Undergraduate research published Two student/faculty papers based on undergraduate research were presented and published during the proceedings of the 2010 ASME International Mechanical Engineering Congress and Exposition, which took place in November 2010 in Vancouver, British Columbia. Janet Ondrake, BSME ’10, and Kathleen Lifer, a senior mechanical engineering major from Shelby, Ohio, performed biomedical research using experimental and 2-D and 3-D finite element analysis methods on two devices used to repair a common injury. Their paper, “Single Screw vs. Double Screw Device for Use in Treating Femoral Bone Fractures,” was a joint effort with Dr. Steven P. Haman of the Orthopaedic Institute of Ohio, Dr. Jed Marquart, BSME ’80, professor of mechanical engineering, and Dr. Hui

Shen, assistant professor of mechanical engineering. Nathan Gannon, BSME ’10, performed experiments to study the aging of polymer films with Shen. Their paper is titled “Analysis of the Mechanical Properties of Pristine and Thermally Aged Micro and Nanolayered PC/PMMA Films.” Courtney Hetrick, a sophomore mechanical engineering major from Frazeysburg, Ohio, co-authored a paper with Dr. Ken Reid, director of freshman engineering and associate professor electrical and computer engineering, and Dr. Sue Montenery, assistant professor of nursing, for the 2011 American Society for Engineering Education annual conference. Hetrick will attend the conference in June in Vancouver, British Columbia, and present the paper, “An Innovative Interdisciplinary Student Project: Engineering and Nursing.” The paper is about a project completed by Hetrick and three other mechanical engineering students, Kathleen Lifer, a senior from Shelby, Ohio, Cody Wenrich, a sophomore from Amherst, Ohio, and Anne Druesedow, a sophomore from Sharon Center, Ohio, in which they developed improvements for Noelle, a birthing mannequin used in the nursing laboratory.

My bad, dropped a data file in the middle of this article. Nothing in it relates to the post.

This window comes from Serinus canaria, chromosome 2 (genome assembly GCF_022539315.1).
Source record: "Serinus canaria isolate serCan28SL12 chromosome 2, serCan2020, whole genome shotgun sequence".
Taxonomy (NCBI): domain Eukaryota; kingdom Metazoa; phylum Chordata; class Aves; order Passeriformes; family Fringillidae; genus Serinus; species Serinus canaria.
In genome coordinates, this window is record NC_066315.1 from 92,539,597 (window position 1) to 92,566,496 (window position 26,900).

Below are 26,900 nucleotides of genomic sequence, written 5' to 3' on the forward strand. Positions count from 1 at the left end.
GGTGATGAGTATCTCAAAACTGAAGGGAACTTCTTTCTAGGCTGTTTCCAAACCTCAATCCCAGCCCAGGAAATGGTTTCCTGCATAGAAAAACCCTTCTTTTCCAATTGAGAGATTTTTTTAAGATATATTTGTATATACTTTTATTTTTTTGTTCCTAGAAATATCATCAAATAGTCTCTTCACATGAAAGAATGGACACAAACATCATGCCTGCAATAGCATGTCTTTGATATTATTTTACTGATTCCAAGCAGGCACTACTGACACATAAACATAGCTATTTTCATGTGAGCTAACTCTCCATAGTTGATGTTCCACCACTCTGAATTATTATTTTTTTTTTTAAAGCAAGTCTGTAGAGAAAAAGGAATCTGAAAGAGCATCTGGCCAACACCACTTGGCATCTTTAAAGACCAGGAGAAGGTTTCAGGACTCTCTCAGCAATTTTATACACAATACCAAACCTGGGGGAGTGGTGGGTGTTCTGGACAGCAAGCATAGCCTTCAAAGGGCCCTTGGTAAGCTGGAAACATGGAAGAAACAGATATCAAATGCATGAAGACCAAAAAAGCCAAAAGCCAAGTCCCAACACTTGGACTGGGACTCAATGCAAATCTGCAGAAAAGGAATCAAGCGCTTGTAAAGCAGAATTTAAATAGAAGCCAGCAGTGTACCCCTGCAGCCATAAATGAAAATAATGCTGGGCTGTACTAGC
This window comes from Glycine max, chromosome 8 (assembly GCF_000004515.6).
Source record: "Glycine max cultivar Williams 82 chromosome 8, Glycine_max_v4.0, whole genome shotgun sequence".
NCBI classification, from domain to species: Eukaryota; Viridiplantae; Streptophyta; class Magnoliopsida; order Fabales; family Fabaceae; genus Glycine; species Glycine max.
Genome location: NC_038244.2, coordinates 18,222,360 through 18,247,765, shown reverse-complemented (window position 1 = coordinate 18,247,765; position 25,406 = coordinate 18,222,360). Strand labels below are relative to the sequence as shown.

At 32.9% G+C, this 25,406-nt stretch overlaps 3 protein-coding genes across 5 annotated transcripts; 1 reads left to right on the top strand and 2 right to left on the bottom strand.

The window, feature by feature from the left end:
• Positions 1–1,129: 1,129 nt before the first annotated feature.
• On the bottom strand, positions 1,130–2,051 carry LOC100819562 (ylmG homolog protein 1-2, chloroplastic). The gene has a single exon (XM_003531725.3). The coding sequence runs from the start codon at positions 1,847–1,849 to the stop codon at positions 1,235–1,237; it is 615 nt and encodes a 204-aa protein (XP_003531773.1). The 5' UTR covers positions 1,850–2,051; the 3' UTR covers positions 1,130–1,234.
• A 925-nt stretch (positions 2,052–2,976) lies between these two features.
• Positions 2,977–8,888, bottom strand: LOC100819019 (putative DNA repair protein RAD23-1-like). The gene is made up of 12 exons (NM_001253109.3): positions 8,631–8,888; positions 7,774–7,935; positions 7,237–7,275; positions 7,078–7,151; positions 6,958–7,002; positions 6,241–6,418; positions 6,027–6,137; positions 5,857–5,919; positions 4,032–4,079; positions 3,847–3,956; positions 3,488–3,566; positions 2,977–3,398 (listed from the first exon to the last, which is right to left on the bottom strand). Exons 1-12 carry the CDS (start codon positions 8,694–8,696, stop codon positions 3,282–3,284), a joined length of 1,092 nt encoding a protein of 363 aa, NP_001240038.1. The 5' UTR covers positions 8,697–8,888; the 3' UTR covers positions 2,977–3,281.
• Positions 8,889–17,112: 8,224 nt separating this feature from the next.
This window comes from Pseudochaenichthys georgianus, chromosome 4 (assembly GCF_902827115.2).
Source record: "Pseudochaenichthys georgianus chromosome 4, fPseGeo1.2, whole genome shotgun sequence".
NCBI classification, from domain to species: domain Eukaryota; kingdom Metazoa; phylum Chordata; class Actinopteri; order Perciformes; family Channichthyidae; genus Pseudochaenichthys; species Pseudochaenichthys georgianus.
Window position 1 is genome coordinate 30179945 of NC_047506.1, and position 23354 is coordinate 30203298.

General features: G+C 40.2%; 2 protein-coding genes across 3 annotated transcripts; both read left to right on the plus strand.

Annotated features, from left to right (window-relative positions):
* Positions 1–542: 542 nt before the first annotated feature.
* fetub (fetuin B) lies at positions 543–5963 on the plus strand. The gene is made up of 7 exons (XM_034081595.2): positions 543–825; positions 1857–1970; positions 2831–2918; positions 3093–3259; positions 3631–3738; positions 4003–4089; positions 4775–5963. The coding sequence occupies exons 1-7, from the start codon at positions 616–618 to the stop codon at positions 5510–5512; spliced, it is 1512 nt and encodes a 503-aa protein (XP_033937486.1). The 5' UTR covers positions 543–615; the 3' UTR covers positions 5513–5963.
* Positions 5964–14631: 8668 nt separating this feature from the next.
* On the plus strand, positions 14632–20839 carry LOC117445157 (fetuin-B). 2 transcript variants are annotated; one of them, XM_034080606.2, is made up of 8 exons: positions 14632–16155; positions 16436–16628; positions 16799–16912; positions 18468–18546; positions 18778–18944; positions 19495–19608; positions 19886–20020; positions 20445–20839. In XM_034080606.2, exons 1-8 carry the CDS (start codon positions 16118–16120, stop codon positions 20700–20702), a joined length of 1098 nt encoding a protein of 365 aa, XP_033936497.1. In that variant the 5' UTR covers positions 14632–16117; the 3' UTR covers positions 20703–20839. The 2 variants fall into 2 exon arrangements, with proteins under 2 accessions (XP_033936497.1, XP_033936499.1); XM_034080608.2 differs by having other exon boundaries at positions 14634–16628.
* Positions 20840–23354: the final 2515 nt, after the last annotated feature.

The “Wanna Be ONU” team included, from left, Jim Northrup, BSME ’10, Brandon Heyman, BSME ’10, Brent Hiser, BSME ’10, Dr. Michael Rider, BSME ’75, professor of mechanical engineering, Mike Johnson, BSME ’10, Dr. David Mikesell, BSME ’97, assistant professor of mechanical engineering, Russ Taylor, BSME ’10, Kevin Bash, BSME ’10, and Luisa Chinchilla, BSME ’10.

Human Power In their first-ever appearance at the American Society of Mechanical Engineering (ASME) Human Powered Vehicle Challenge, Ohio Northern University engineering students placed third against tough competition. From May 7-9, 2010, the “Wanna Be ONU” team competed in the east division of the three-day event at Central Connecticut State University, placing second in the design category and third overall. ONU finished behind perennial favorite Rose-Hulman Institute of Technology and the University of Wisconsin at Madison. Their prototype vehicle received high marks for design, speed, safety and functionality. Team members were Kevin Bash, BSME ’10, Luisa Chinchilla, BSME ’10, Luke Feeney, BSME ’10, Brandon Heyman, BSME ’10, Brent Hiser, BSME ’10, Mike Johnson, BSME ’10, Jim Northrup, BSME ’10, and Russ Taylor, BSME ’10. Each member worked more than 300 hours on the project, including a frantic final week of late nights and early mornings making final touches. ASME says the Human Powered Vehicle Challenge “provides an opportunity for undergraduate and graduate engineering students to demonstrate the application of sound engineering design principles in the